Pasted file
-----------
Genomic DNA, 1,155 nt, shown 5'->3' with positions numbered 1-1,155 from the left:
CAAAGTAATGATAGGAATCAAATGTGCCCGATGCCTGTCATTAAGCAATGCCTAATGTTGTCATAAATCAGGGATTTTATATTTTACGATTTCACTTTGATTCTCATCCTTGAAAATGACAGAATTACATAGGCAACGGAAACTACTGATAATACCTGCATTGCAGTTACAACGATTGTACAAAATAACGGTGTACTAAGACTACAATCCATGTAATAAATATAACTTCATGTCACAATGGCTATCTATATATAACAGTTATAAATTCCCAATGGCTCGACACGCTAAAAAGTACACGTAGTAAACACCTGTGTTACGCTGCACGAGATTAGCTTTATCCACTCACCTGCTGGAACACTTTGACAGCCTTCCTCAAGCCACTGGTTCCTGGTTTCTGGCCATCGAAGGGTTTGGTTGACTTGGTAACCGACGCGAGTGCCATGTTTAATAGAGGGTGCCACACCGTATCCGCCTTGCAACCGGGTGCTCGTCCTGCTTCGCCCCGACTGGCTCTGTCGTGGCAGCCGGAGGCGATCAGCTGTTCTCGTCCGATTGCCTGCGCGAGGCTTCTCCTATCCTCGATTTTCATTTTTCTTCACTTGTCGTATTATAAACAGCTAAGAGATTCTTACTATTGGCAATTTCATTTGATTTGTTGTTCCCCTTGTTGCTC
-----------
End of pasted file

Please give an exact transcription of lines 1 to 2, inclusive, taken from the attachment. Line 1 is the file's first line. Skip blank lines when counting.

Genomic DNA, 1,155 nt, shown 5'->3' with positions numbered 1-1,155 from the left:
CAAAGTAATGATAGGAATCAAATGTGCCCGATGCCTGTCATTAAGCAATGCCTAATGTTGTCATAAATCAGGGATTTTATATTTTACGATTTCACTTTGATTCTCATCCTTGAAAATGACAGAATTACATAGGCAACGGAAACTACTGATAATACCTGCATTGCAGTTACAACGATTGTACAAAATAACGGTGTACTAAGACTACAATCCATGTAATAAATATAACTTCATGTCACAATGGCTATCTATATATAACAGTTATAAATTCCCAATGGCTCGACACGCTAAAAAGTACACGTAGTAAACACCTGTGTTACGCTGCACGAGATTAGCTTTATCCACTCACCTGCTGGAACACTTTGACAGCCTTCCTCAAGCCACTGGTTCCTGGTTTCTGGCCATCGAAGGGTTTGGTTGACTTGGTAACCGACGCGAGTGCCATGTTTAATAGAGGGTGCCACACCGTATCCGCCTTGCAACCGGGTGCTCGTCCTGCTTCGCCCCGACTGGCTCTGTCGTGGCAGCCGGAGGCGATCAGCTGTTCTCGTCCGATTGCCTGCGCGAGGCTTCTCCTATCCTCGATTTTCATTTTTCTTCACTTGTCGTATTATAAACAGCTAAGAGATTCTTACTATTGGCAATTTCATTTGATTTGTTGTTCCCCTTGTTGCTC